The first thing that hits you is the virgin scent of rosemary. Then a woman approaches with a steaming cup of peppermint tea, and tribal chants descend around you. Yucca plants are sprinkled throughout the room, and a Tibetan-looking arch lies a few steps ahead. You can feel your shoulders relax, your mind pause. You barely notice the shelves lined with $11 bottles of shampoo, the reason you walked in here in the first place.
Aveda has been seducing customers with this holistic salon and store experience for the past 26 years — and making a pretty buck too. According to Estee Lauder, which in 1997 bought the high-end organic-cosmetics brand for $350 million, Aveda is now one of its top-selling brands, its annual sales having almost doubled since 2002.
In the saturated beauty industry where fickle consumers are always looking for the next best serum to defy frizz, Aveda is a case study in how to woo and win customers with a strong ideologically based brand. This would be notable in any business, but especially so in an industry that’s notorious for animal testing and extraneous packaging. “What I find is that the beauty industry is not very beautiful,” says Aveda president Dominique Nils Conseil. “It can’t be beautiful if it’s not also doing good.”
In Conseil’s eyes, much of this environmental inertia can be blamed on the desire for cheap ingredients and a lack of innovation when it comes to botanical science. “Some people say you cannot pursue naturalness and deliver cutting-edge results,” he says. “That’s just something petrochemical companies say. They have to discredit nature because they cannot take a patent on a plant.” Conseil has made a commitment to the biosphere in every business decision he has made since he came on board to lead Aveda four years ago, proving that exercising values can lead to leaner spending, better products, and ultimately a better brand.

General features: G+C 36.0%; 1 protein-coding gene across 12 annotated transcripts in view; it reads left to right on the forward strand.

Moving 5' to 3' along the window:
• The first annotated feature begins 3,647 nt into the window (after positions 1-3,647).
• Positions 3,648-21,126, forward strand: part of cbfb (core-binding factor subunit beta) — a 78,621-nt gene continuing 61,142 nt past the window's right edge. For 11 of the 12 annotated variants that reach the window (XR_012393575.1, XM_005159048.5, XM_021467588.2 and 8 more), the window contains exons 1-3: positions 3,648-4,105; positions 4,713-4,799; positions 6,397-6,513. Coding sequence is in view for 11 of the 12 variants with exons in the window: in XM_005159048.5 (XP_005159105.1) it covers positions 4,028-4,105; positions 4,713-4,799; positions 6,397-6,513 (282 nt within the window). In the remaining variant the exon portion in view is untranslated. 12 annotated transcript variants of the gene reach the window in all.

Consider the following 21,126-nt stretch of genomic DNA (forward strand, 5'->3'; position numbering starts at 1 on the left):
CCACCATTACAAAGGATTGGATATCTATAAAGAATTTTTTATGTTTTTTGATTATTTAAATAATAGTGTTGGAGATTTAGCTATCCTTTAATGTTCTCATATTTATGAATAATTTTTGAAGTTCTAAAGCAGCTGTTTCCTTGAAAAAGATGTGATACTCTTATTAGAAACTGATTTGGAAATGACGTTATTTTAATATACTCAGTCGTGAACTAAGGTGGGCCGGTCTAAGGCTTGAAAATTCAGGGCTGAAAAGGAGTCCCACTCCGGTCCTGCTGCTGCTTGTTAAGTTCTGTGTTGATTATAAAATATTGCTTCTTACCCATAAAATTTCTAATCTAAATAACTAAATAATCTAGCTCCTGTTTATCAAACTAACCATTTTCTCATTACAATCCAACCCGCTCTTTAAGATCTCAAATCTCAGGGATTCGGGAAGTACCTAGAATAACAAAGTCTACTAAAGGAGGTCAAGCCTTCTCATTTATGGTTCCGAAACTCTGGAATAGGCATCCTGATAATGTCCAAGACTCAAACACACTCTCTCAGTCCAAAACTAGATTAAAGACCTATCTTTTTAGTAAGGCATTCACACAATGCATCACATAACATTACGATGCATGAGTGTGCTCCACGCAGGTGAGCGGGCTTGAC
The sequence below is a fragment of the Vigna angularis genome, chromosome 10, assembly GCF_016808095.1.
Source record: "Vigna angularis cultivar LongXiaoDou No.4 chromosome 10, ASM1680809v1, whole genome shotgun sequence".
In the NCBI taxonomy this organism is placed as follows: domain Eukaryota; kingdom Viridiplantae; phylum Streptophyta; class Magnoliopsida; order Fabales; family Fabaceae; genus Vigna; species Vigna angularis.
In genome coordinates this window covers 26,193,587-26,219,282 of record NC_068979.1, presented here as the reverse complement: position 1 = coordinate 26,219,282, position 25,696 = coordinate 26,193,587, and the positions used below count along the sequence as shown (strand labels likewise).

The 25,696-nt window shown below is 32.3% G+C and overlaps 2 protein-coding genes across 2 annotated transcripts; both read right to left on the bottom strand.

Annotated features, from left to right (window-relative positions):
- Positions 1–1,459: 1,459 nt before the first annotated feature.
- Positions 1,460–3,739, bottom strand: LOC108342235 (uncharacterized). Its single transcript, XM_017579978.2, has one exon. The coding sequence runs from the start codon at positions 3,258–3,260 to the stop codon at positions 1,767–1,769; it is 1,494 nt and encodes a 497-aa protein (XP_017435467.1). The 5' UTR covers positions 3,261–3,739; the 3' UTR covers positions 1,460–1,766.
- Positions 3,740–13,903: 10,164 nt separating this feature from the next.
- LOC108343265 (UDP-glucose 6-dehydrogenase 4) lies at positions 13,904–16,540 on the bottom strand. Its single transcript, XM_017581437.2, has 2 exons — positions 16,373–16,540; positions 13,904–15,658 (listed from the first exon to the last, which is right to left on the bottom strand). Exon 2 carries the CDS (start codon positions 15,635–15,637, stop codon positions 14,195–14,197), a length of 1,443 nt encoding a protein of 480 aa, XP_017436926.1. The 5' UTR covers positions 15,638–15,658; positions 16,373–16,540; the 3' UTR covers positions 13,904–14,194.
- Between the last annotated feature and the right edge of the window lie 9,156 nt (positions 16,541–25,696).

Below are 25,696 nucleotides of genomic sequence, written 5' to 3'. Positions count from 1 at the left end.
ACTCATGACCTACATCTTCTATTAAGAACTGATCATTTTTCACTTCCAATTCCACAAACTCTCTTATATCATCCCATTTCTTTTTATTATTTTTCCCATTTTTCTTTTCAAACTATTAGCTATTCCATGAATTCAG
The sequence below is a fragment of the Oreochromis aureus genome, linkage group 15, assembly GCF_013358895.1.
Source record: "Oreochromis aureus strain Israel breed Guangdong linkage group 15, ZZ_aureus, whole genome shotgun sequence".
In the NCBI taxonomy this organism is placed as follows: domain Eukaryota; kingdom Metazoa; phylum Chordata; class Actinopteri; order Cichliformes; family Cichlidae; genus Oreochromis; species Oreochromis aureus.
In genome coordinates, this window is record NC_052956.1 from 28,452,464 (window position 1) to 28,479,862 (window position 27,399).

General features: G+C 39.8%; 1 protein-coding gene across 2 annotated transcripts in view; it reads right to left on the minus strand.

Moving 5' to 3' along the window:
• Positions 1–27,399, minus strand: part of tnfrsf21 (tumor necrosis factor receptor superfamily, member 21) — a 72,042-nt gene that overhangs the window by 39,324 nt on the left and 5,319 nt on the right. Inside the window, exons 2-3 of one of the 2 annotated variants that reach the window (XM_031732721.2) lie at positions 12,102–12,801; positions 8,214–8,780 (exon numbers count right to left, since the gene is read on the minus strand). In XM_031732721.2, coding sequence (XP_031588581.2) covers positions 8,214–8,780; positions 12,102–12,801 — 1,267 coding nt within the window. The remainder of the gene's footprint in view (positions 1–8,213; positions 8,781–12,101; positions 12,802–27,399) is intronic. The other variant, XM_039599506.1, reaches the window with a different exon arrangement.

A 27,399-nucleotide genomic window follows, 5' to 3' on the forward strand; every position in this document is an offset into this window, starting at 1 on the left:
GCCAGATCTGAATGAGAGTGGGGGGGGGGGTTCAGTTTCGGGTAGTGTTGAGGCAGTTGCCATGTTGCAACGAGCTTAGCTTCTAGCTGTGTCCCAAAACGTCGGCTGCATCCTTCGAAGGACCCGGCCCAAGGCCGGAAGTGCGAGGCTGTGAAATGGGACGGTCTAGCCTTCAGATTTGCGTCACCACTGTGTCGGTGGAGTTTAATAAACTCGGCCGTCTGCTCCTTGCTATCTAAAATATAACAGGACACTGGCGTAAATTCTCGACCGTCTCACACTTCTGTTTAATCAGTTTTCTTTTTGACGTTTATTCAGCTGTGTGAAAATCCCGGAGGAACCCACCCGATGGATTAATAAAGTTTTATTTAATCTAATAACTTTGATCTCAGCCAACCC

Aveda’s sense of environmental responsibility stems from its founder, Horst Rechelbacher, an herbal zealot who opened a Minneapolis salon in the 1970s and was later inspired to launch a plant- and-flower-based beauty line. “By changing the world of hairdressing, we could change the world,” he loftily believed. Crazy, no? Today, “there are rain forests still standing in Peru that probably would not be if not for Aveda,” says Glenn Prickett, executive director of the Center for Environmental Leadership in Business. Eileen Rappaport, a 15-year Aveda user, captures how this translates to customers when she says, “My dad’s obsessed with Aveda’s rosemary-mint shampoo. There’s something spiritual about it.”
In his first days on the job in 2000, Conseil had to confront whether this spirituality remained in the wake of the Estee Lauder acquisition. “A lot of my employees came to me and asked, ‘Is it still okay to live up to the Aveda mission?’ ” he recalls. “I realized that people in the company needed to see that the mission of Aveda was still core to the company.” For both his employees and his customers, Conseil had to prove that Aveda could be even more effective than before. “What ideologically based companies do is make a contract with the consumer,” explains Douglas Atkin, author of The Culting of Brands (Portfolio, 2004). “If they break that contract, consumers will reject them as fervently as they [supported them].”
So Conseil started with the products themselves. In 1998, Aveda had discontinued a line of perfume after learning that the Indian sandalwood oil used in it was untraceable. That meant that gangs could be poaching the sandalwood and in the process killing the “sacred trees,” elephants, and perhaps even people. Conseil decided that if he could find a completely traceable sandalwood source, he would revive the line. In 2002, his team discovered Australian aboriginal communities that could harvest sandalwood while protecting the trees and planting new ones. Aveda could relaunch the line, keeping the local community’s biodiversity intact while providing it with a sustainable business model. The line is now flourishing, and Conseil has subsequently implemented a checklist that ensures that all product ingredients aren’t harmful to the environment or indigenous communities.